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Synthesis - Columns

From 2008 to 2015 I wrote a weekly column for Synthesis Weekly under the name Zooey Mae. What started as an outlet to review graphic novels and comic books evolved over the years to cover everything from pop culture to whatever menial event was happening in my life. Looking back, I think I spent much too much time regaling Chico with tales of my allergies. 

Weird Girls are Weird

Originally published in Synthesis Weekly: June 2014

Looking back, I think I probably should have gotten in trouble in school a lot more than I actually did. I remember in 5th grade I decided for some reason that it would be a good idea to do all my written work with the tiniest, most miniscule writing possible. Paragraphs were fit within three or four lines. It took me hours, but I found it both soothing and satisfying to spend so much time on something so intricate and meaningless.

After about a week of turning in assignments that were completed in writing so tiny they could have been penned by The Borrowers, I was asked by my teacher to stay after class. Shaking a handful of assignments at me, he sighed, “You have to stop. Please. I can’t even read these.” I agreed, and went back to writing in my normal size. I would like to tell you that was the last time I acted out in such a strange and pointless way, but I can’t.

That same year I stole a pencil sharpener off the desk of the classmate sitting next to me. I watched as he looked all over for it, then when I grew bored with watching him sort through the contents of his backpack he’d dumped on his desk, I took his sharpener out of my desk. Keeping eye contact with him, I pulled out a pencil and started slowly sharpening it. “That’s my pencil sharpener,” he said. “No. You’re mistaken,” I replied. “It has my name on the bottom,” he said. This was an unforeseen roadblock, but I held strong. “Nope. It’s mine.” He eventually called the teacher over, and the matter was quickly settled with me handing it back.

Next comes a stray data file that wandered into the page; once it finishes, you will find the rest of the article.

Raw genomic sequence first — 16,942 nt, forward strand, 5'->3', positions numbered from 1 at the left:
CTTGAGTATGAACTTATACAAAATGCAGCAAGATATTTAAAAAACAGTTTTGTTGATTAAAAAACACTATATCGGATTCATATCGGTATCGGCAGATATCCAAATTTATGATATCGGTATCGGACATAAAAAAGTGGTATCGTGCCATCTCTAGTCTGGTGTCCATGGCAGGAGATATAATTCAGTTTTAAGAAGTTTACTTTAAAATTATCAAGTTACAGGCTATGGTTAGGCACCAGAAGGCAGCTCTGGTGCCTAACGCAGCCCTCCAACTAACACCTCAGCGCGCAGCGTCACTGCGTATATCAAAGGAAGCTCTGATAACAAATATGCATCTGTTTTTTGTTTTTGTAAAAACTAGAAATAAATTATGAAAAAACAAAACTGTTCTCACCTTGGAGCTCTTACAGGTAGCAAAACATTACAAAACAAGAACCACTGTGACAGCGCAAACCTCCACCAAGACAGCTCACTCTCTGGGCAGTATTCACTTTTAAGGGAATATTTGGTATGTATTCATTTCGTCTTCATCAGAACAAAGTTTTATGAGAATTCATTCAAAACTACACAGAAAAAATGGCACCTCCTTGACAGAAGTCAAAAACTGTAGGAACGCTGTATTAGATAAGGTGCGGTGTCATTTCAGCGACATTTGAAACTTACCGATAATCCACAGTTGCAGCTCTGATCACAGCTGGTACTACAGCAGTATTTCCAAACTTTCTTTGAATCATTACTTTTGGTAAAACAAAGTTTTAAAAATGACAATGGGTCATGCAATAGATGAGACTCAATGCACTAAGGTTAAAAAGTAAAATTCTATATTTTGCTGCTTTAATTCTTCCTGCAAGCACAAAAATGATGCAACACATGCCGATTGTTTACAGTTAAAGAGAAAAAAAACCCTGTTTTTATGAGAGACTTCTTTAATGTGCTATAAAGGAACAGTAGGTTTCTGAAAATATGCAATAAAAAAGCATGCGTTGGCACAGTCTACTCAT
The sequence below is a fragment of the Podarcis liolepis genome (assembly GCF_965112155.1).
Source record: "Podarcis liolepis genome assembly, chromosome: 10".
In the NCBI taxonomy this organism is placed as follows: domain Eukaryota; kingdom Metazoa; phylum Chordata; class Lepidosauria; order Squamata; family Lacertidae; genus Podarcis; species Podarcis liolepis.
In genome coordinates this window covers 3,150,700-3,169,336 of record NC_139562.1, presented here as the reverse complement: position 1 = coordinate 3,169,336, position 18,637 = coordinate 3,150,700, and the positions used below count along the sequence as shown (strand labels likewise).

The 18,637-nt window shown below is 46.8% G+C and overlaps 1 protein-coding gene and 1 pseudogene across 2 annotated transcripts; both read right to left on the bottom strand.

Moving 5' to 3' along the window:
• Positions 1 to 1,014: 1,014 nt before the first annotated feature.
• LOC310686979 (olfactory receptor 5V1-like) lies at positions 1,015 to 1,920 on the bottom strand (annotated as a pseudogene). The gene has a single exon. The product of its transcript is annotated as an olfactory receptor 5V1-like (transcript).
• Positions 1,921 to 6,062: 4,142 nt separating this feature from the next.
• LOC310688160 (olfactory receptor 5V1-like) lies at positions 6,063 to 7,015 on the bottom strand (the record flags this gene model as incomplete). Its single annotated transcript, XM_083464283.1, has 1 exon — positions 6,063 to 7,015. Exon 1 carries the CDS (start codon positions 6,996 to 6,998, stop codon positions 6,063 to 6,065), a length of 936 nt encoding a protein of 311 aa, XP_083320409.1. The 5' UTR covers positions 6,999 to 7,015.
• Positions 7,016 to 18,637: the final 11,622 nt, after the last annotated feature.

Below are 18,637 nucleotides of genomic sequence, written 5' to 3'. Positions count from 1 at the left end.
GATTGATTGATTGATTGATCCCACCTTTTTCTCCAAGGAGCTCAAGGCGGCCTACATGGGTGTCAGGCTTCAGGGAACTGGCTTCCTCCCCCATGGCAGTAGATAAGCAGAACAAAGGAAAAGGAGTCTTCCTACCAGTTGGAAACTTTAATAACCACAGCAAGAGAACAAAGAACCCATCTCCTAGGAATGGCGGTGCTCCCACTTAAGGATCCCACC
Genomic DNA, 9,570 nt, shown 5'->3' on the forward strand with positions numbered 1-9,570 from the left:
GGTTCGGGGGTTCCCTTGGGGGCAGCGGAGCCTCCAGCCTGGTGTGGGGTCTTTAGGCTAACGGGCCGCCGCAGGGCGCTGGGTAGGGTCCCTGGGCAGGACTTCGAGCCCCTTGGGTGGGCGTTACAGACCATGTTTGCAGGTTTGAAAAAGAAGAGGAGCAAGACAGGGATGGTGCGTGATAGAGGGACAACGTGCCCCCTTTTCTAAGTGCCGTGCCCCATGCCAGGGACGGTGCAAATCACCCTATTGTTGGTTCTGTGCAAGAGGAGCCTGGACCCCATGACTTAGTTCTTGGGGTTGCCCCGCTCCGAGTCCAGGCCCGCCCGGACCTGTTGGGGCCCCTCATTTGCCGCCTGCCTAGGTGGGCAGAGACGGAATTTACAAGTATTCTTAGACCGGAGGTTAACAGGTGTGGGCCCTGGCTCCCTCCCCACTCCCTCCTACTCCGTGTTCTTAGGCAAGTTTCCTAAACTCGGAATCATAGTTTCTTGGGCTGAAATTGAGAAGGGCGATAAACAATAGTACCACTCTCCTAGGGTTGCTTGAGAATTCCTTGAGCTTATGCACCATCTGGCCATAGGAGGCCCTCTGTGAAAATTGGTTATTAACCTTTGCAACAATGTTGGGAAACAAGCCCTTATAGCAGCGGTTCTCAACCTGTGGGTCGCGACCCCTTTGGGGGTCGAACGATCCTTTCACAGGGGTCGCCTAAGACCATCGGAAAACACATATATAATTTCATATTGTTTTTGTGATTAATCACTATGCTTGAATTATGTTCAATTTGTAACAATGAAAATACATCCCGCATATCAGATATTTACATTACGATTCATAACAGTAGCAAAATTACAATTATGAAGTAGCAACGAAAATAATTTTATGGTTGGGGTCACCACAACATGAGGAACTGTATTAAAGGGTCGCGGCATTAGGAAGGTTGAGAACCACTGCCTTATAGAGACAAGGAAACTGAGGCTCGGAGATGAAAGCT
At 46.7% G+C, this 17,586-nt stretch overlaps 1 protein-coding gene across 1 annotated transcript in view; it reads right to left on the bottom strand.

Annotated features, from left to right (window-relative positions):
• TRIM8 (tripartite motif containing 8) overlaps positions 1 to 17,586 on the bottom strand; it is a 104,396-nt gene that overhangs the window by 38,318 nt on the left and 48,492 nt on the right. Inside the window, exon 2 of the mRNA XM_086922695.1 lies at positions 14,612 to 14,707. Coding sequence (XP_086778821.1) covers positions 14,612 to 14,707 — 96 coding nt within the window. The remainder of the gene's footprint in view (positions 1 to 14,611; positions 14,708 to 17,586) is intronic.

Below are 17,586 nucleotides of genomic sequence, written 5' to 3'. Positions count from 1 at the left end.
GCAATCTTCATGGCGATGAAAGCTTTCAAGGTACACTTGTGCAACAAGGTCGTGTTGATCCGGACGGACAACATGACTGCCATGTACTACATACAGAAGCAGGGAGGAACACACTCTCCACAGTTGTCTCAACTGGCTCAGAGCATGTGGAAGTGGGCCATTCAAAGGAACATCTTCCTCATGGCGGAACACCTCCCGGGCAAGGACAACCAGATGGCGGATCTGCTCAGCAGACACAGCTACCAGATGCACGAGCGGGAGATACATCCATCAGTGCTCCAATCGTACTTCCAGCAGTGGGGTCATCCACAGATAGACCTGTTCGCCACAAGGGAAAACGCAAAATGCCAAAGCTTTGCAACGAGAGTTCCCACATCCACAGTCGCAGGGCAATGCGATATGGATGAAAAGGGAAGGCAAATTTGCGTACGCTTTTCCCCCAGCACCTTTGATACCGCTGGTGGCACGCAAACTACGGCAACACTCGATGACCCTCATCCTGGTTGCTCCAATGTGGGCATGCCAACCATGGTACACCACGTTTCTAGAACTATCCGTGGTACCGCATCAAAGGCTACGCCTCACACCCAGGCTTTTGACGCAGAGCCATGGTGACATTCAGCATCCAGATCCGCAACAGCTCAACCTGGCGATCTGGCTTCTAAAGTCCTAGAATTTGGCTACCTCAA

The next year I was in my karate class (hi-YA), when I started humming one low note. I wasn’t even aware that I was doing it until the instructor announced to the class that whoever was humming needed to stop. Obviously I kept doing it. It went on for so long that he lined us all up and walked down the line until he reached me. He pointed his stubby finger in my face and said sternly, “Stop it.” So I did.

I wish I could tell you why I did that kind of weird shit as a child. It wasn’t ever motivated by any kind of malice or desire to annoy people. I think I just really wanted to see what would happen. My point to this rambling mess is that I was weird. I know I was weird. And not in a cool, appealing way, just in an alienating, kind of unrelatable way. However, I’m sort of glad I was a weirdo. Acting out in ways like that was (I think), my way of testing the boundaries of other humans, a well-populated group that I’ve struggled at times to feel connected to. Plus, weirdos are just more interesting.

Case in point: the delightful and ever-so-talented miss Christine Fulton, who has a show at the Winchester Goose on June 12! Stay tuned for an interview with her in next week’s issue, and stay weird, my dear reader.

Arielle Mullen